38 Pages Posted: 26 May 2013
Date Written: October 20, 2011
This paper investigates the impact of instructional days on student performance. Because school year length is endogenously determined, I estimate the causal impact of school year length through two quasi-experiments that exploit different sources of variation in instructional days. The fi rst approach identifies school year length's effect through weather-related cancellations in Colorado and Maryland. Weather-related cancellations are made up at the end of school years, allowing relatively large fluctuations in instructional days within school districts prior to test administration. Because school cancellations are not recorded for past school years, this data limitation is overcome by using two-sample indirect least squares. The second identi fication strategy takes advantage of state-mandated changes in test-date administration in Minnesota, which moved 5 times in 5 years. The results are similar for either source of instructional day variation: more instructional time prior to test administration increases student performance. The effects are consistent across various thresholds of performance and grade levels.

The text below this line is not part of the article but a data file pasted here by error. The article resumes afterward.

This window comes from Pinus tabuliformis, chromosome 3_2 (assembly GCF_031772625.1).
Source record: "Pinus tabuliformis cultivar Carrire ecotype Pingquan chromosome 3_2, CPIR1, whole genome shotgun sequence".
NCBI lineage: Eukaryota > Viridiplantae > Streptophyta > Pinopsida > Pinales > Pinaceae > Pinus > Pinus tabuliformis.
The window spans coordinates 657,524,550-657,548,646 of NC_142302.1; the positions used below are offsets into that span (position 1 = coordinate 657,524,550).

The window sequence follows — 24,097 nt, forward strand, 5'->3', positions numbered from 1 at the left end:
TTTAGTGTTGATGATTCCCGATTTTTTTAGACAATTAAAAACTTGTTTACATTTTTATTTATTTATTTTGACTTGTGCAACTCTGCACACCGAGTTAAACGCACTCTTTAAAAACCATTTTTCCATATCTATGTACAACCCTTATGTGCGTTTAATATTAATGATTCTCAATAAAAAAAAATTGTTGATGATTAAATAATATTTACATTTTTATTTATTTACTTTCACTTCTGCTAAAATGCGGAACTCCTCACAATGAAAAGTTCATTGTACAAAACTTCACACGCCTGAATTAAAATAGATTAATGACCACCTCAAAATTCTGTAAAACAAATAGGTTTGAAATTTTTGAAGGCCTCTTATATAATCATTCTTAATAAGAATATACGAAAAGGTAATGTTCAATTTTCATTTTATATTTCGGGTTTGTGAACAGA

Keywords: School Year Length, School Quality, Student Performance, Natural Experiment, Quasi-Experiment
JEL Classification: I20, I28, J08
Suggested Citation: Suggested Citation
Hansen, Benjamin, School Year Length and Student Performance: Quasi-Experimental Evidence (October 20, 2011). Available at SSRN: https://ssrn.com/abstract=2269846 or http://dx.doi.org/10.2139/ssrn.2269846